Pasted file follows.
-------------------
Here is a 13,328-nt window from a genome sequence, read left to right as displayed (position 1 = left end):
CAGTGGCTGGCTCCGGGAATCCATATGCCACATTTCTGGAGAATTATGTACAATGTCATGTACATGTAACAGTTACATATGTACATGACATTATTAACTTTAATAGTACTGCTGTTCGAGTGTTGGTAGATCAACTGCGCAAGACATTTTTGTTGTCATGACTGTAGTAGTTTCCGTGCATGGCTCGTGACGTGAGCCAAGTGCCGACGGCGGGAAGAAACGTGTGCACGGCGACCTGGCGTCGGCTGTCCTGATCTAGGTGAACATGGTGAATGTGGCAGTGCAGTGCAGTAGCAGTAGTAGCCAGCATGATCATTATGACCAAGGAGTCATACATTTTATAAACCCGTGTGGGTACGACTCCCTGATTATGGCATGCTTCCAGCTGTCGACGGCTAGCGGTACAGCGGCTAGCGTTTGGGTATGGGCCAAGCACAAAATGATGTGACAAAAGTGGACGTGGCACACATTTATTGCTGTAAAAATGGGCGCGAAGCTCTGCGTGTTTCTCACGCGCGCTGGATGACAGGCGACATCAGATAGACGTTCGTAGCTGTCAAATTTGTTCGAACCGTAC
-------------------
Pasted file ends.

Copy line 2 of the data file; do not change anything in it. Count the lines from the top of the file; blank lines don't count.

CAGTGGCTGGCTCCGGGAATCCATATGCCACATTTCTGGAGAATTATGTACAATGTCATGTACATGTAACAGTTACATATGTACATGACATTATTAACTTTAATAGTACTGCTGTTCGAGTGTTGGTAGATCAACTGCGCAAGACATTTTTGTTGTCATGACTGTAGTAGTTTCCGTGCATGGCTCGTGACGTGAGCCAAGTGCCGACGGCGGGAAGAAACGTGTGCACGGCGACCTGGCGTCGGCTGTCCTGATCTAGGTGAACATGGTGAATGTGGCAGTGCAGTGCAGTAGCAGTAGTAGCCAGCATGATCATTATGACCAAGGAGTCATACATTTTATAAACCCGTGTGGGTACGACTCCCTGATTATGGCATGCTTCCAGCTGTCGACGGCTAGCGGTACAGCGGCTAGCGTTTGGGTATGGGCCAAGCACAAAATGATGTGACAAAAGTGGACGTGGCACACATTTATTGCTGTAAAAATGGGCGCGAAGCTCTGCGTGTTTCTCACGCGCGCTGGATGACAGGCGACATCAGATAGACGTTCGTAGCTGTCAAATTTGTTCGAACCGTAC